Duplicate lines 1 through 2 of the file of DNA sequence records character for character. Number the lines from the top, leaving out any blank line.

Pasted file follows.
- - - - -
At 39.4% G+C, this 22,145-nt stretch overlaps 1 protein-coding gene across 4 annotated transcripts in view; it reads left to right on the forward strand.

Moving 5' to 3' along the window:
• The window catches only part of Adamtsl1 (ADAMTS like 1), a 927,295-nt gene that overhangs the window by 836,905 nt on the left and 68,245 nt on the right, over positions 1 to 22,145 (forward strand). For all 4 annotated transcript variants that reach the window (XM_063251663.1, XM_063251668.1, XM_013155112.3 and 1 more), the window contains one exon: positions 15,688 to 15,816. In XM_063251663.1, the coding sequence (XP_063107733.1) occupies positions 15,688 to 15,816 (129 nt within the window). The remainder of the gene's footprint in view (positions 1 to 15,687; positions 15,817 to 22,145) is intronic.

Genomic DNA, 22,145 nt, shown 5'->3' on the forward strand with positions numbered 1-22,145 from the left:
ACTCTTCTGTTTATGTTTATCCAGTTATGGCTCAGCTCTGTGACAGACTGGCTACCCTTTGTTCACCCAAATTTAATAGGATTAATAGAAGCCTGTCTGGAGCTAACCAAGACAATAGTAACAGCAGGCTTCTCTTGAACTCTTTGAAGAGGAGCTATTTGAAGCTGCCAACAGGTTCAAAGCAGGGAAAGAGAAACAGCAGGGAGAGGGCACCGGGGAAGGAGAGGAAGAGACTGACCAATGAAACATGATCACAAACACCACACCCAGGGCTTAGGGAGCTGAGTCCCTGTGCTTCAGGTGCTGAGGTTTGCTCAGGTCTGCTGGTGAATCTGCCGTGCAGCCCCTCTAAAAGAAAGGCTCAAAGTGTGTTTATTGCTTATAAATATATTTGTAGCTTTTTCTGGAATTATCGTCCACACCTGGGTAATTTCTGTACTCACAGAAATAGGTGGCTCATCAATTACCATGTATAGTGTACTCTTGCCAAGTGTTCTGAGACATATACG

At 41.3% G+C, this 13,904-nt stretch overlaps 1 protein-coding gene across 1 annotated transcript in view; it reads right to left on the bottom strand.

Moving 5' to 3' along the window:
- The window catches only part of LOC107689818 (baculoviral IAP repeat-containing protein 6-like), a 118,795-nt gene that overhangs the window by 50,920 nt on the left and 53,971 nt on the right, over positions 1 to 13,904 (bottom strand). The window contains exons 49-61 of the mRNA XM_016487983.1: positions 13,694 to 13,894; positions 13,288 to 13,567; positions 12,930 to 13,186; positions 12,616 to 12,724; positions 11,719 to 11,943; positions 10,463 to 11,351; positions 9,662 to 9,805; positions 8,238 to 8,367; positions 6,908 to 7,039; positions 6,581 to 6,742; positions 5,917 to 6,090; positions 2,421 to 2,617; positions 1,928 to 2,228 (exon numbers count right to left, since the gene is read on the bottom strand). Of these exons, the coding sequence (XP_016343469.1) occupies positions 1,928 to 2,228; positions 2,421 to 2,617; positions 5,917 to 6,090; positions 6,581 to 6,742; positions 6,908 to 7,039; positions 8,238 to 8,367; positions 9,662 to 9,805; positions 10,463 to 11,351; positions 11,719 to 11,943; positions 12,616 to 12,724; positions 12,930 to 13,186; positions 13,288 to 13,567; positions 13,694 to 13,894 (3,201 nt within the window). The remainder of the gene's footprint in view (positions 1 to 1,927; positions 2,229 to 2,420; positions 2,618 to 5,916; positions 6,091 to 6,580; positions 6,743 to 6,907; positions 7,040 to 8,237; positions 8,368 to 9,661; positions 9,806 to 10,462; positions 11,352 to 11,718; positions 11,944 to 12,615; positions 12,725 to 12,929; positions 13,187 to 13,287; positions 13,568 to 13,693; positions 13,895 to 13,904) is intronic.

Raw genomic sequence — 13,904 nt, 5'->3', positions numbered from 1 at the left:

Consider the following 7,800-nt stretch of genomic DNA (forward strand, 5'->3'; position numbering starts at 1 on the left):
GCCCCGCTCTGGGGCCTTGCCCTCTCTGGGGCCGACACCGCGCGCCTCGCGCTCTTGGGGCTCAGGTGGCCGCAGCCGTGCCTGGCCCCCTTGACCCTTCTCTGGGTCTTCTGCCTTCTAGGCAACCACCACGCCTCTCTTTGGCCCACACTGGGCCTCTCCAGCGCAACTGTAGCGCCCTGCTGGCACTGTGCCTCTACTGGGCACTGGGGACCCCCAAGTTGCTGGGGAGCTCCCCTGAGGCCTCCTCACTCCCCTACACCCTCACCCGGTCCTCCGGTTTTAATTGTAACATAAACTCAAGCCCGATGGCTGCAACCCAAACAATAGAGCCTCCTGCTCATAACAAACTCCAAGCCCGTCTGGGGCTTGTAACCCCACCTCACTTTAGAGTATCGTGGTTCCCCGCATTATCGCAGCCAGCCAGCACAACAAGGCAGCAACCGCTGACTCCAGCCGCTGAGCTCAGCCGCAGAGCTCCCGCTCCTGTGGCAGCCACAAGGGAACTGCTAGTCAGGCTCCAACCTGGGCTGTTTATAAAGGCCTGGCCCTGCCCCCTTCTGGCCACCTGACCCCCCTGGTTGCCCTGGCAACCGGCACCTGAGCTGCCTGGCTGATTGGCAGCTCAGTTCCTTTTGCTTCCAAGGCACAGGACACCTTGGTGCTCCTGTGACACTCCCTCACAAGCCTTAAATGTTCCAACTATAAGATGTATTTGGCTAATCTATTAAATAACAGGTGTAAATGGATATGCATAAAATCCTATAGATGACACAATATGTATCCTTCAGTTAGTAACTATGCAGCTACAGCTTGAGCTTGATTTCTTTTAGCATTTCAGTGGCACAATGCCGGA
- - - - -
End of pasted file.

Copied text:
At 39.4% G+C, this 22,145-nt stretch overlaps 1 protein-coding gene across 4 annotated transcripts in view; it reads left to right on the forward strand.

Moving 5' to 3' along the window: